By Chantelle Benjamin
South African firms are now accountable for the actions of the companies they contract to when it comes to corruption and are prohibited from funding political parties, according to new regulations for the Company Act, issued quietly last year.
Read the guidelines to ensure regulations compliance here.
Local companies are also bound by Organisation for Economic Cooperation and Development (OECD) rules relating to graft, whether they are listed or not.
Steven Powell, a forensic executive at law firm Edward Nathan Sonnenbergs, said most companies, particularly unlisted ones, are unaware of the “far-reaching and onerous” new requirements when it comes to a company’s responsibility to prevent corruption.
Powell recently held nationwide seminars to make companies aware of the regulations and was alarmed at the lack of knowledge about the new regulations, which will impact on how companies do business.
The regulations introduce a social and ethics committee which, he said, will be required to oversee compliance with the OECD Convention of Combating Bribery of Foreign Public Officials in International Business Transactions, to which South Africa is a signatory. This applies whether they are state-owned companies, listed and large unlisted companies.
Unlisted firms beware
Powell said from his experience, large unlisted companies generally have no idea that they are now bound by the same rules at listed companies with regard to corruption.
“I must say I was very taken aback when I saw the new regulations and the extent to which they increased accountability,” he said. “Companies invited to business breakfasts by political parties where they pay large amounts for tables will have to turn them down now, in terms of the regulations.”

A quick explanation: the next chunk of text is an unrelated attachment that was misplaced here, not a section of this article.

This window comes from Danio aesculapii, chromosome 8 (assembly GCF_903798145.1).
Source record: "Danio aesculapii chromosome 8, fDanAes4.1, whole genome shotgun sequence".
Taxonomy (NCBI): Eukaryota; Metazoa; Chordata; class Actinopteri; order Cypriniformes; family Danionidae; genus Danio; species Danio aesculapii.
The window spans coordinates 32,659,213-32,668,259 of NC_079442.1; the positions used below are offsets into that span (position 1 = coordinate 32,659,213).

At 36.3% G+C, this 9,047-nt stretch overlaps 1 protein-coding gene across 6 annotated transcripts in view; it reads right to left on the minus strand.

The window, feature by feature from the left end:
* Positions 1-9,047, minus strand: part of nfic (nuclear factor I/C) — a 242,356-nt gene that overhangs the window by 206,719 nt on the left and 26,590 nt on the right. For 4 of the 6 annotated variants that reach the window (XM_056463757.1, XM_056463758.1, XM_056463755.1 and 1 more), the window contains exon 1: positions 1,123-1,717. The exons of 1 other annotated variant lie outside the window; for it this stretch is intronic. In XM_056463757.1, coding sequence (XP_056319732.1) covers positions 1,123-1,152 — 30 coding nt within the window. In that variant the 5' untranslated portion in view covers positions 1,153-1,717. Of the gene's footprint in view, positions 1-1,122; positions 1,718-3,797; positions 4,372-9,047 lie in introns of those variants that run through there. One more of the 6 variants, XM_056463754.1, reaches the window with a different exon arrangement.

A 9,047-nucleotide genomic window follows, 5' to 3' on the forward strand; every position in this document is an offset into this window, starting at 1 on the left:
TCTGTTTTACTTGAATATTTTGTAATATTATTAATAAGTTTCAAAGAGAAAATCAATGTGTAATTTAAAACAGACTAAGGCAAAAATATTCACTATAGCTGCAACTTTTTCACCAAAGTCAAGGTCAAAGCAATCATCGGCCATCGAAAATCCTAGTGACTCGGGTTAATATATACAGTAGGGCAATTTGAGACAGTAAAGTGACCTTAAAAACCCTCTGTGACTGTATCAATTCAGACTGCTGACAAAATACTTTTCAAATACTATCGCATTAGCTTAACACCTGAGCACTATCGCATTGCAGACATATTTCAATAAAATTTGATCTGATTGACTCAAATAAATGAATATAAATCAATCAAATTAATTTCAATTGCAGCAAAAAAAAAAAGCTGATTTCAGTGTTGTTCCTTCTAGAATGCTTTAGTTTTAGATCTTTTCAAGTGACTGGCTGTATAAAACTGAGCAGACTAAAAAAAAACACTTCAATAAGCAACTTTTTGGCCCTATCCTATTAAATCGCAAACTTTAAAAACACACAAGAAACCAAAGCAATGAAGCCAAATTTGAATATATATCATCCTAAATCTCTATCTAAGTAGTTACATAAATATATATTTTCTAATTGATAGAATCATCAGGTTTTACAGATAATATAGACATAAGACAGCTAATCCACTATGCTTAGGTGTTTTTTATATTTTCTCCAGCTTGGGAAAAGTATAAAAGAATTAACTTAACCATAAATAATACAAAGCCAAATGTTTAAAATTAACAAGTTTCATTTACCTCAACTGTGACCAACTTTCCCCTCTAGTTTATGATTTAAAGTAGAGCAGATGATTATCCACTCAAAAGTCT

Companies which contract out to other companies will also have to become more vigilant.
“Companies, for example, which outsource to bulk freight companies, have to ensure that those freight companies are not bribing custom officials or regulators while doing business on their behalf, as the original company could be held liable.
“They need to show that they have taken steps, which could be an agreement, to show they would not condone this behavior.”
A case in point, said Powell, involved Panalpina World Transport, a Switzerland-based freight company whose contractors were found to have paid US$27-million in bribes to officials in Angola, Azerbaijan, Brazil, Kazakhstan, Nigeria, Russia, and Turkmenistan.
In 2010, Panalpina agreed to pay a fine of more than US$70-million for the transgressions.
Ignorance no longer an excuse
“Ignorance can no longer be used as a defence. Companies will have to show they have taken all measures to ensure they are not linked or engaging in corruption, either directly or indirectly,” he said.
“South African-based mining companies, who use a number of transporters, will have to ensure their subcontractors are up to date with the legislation and introduce clauses in their contracts forbidding bribery or corruption of officials.”